On The Medicaid Proposal Coursing Through The House
Last week, the Missouri House Committee on Government Oversight and Accountability voted 7-2 to pass House Bill 700, a proposal that would expand Medicaid eligibility, but short of the levels that the Affordable Care Act (ACA) proscribes. The media has variously described the proposal as an “expansion” and an “alternative,” and Democrats and Republicans alike — depending on what they want to see in the measure — can and have described it as both. In view of that rhetorical ambiguity, it is unsurprising then that not only was committee support for the bill bipartisan, so, too, was its opposition.
Rep. Kevin McManus, a Kansas City Democrat, pointed out that Health and Human Services Secretary Kathleen Sebelius has repeatedly said states couldn’t get full federal funding unless they fully complied with the national law. That’s why he was one of two lawmakers to vote against the bill in committee.
Joining him in opposition was Rep. Mark Parkinson, a St. Charles Republican who said he could not support the bill because of an ideological opposition to the federal health care law. Three times, he said, voters in his district have rejected Obamacare. The first was a ballot measure in 2010 on the individual mandate. The second was last fall’s ballot measure on health insurance exchanges. The third was a vote against President Barack Obama’s re-election.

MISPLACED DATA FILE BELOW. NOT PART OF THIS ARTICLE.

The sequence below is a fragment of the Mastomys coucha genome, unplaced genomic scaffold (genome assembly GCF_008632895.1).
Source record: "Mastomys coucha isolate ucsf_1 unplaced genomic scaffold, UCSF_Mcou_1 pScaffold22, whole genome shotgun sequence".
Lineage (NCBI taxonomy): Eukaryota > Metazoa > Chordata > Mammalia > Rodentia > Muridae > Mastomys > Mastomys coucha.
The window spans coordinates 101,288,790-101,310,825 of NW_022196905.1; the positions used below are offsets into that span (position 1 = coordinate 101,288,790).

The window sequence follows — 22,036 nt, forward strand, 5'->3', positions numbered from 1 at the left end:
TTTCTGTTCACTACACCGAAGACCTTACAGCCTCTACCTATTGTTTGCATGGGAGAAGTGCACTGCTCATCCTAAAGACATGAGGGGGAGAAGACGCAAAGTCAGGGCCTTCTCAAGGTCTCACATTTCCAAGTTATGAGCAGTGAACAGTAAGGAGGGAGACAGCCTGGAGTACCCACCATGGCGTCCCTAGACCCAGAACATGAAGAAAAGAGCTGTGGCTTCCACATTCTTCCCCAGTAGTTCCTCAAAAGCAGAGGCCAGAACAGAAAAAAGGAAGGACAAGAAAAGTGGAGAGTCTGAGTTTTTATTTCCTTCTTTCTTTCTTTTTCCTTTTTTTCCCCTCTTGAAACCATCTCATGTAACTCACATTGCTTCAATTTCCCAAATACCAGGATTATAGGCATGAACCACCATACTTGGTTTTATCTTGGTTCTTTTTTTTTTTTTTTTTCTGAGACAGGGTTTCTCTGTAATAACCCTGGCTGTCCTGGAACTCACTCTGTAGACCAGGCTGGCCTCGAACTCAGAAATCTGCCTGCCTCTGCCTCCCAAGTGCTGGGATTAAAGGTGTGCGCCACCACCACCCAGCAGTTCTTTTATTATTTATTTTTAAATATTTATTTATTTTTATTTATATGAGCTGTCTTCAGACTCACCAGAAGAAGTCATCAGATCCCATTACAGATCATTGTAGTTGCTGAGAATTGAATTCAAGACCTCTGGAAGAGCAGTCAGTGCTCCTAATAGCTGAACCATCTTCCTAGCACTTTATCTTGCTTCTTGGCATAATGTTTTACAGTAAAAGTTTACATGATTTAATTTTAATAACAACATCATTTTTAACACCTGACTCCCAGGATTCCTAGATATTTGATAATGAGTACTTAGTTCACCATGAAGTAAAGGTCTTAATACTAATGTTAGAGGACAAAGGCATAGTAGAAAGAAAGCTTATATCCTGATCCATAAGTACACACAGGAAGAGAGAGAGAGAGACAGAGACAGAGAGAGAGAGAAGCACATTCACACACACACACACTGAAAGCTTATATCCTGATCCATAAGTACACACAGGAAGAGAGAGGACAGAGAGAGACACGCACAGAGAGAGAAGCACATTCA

The committee had previously voted down an attempt to amend HB 700 to actually implement a full Medicaid expansion. That was not altogether unexpected, either; the House has been stalwartly opposed to an ACA Medicaid expansion as both standalone bills and amendments. Suffice to say, I share their skepticism and concerns about the program.
As to HB 700 itself, my views about the proposal have been documented; the legislation has some good points, including reforming some aspects of how Medicaid is delivered. But it seems in some respects to bow to a perceived political reality that more has to be spent on the program for reform to be passed. I do not agree with that view. Medicaid reform is a good unto itself that policymakers of all stripes should be able to get behind. Moreover, I worry that in the process of HB 700’s continued legislative sausage-making that we ultimately will find the state passing a law that, inadvertently or purposefully, actually expands and implements the Medicaid program under Obamacare. The governor is still pushing for that, and by keeping the increased spending aspect a live wire, I am still concerned about this possibility. Indeed, if this compromise legislation moves any further in the expansion direction, it will be right and truly compromised.
The perfect need not be the enemy of the good, but I am not yet convinced the pavestones of this legislation are leading us someplace Missouri voters want to be. Stay tuned.